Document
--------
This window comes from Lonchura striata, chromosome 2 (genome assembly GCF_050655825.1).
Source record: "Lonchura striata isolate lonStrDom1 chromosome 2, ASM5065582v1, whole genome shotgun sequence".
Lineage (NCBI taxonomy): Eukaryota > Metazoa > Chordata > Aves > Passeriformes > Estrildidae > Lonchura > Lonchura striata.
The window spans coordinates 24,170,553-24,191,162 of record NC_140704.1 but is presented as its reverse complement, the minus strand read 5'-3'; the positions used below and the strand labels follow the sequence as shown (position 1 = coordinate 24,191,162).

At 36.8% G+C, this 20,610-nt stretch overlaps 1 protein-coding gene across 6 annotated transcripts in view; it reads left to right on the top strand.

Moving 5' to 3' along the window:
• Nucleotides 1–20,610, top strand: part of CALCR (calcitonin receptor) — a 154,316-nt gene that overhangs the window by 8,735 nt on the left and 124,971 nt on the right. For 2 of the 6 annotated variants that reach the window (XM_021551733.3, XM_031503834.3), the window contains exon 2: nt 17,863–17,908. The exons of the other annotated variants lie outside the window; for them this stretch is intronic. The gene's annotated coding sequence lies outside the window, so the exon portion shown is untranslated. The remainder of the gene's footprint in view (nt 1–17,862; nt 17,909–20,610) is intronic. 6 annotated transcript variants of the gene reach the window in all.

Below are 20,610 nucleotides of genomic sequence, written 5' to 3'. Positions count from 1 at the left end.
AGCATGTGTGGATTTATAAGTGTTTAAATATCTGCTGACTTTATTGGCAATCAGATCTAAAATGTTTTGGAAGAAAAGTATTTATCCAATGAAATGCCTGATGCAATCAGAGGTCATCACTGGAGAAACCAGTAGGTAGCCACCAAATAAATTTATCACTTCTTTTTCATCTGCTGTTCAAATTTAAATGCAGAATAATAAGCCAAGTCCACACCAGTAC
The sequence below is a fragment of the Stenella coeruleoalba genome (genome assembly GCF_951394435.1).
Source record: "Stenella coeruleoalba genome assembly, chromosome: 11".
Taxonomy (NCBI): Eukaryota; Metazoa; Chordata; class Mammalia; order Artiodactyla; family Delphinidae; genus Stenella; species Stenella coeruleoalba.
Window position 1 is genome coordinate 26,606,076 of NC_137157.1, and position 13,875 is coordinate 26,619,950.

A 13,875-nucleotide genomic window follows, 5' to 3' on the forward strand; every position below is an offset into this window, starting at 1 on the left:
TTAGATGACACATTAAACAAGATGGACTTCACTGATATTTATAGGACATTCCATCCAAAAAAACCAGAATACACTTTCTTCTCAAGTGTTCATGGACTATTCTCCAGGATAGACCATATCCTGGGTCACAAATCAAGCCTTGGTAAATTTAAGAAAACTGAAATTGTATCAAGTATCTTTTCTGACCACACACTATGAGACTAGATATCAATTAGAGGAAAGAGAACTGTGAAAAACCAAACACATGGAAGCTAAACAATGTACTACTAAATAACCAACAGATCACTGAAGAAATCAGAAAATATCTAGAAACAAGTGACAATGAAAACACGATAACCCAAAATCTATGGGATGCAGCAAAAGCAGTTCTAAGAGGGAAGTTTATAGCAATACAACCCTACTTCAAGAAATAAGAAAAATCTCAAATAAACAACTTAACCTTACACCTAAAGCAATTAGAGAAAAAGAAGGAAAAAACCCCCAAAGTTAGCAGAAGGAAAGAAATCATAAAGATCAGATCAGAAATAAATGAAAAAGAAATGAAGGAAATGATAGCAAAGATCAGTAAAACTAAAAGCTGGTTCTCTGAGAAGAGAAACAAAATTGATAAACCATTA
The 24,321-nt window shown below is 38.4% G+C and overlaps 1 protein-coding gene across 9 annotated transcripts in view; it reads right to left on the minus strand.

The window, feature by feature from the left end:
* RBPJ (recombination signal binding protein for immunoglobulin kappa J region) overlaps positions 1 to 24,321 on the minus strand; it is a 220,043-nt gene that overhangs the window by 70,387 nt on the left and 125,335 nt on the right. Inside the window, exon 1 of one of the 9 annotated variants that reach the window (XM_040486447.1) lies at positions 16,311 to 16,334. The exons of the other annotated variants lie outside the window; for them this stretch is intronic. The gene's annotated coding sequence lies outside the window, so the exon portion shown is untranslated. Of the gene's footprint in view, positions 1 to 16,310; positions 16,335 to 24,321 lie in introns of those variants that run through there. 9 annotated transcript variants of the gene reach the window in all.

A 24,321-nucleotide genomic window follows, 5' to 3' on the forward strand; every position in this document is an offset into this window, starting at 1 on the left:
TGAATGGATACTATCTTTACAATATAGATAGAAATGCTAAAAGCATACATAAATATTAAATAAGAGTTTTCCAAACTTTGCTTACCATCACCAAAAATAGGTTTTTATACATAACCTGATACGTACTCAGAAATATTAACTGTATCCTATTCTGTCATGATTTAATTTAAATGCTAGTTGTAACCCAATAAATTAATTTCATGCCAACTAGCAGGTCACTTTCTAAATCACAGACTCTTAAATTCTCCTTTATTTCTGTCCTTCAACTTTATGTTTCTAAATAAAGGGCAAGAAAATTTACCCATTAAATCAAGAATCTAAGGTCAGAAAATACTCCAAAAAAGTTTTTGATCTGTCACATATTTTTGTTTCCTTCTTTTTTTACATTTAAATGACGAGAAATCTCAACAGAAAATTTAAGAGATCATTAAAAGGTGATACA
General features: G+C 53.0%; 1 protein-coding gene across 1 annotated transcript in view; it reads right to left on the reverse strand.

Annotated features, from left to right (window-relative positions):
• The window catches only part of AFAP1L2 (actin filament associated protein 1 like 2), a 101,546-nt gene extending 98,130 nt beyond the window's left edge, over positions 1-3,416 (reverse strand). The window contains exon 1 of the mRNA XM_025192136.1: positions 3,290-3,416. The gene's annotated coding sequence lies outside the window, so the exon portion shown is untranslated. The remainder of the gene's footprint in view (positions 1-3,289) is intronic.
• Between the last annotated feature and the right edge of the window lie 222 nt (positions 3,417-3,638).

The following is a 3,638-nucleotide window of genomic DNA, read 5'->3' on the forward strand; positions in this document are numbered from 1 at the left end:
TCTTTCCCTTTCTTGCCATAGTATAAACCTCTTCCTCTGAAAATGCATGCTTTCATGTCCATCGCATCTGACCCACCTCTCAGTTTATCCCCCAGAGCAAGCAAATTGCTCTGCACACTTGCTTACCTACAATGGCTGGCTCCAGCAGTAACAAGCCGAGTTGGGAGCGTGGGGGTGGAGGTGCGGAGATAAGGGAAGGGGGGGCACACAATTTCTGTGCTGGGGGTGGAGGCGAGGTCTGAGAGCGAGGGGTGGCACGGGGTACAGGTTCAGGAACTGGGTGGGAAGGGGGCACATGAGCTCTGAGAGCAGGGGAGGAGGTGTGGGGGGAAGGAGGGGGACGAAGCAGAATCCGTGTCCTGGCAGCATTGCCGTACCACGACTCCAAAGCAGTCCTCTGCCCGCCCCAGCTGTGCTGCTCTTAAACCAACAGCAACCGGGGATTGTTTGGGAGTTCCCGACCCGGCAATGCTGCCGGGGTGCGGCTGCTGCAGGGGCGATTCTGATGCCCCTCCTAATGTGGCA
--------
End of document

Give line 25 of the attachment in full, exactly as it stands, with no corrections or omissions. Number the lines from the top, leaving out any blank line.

The following is a 3,638-nucleotide window of genomic DNA, read 5'->3' on the forward strand; positions in this document are numbered from 1 at the left end: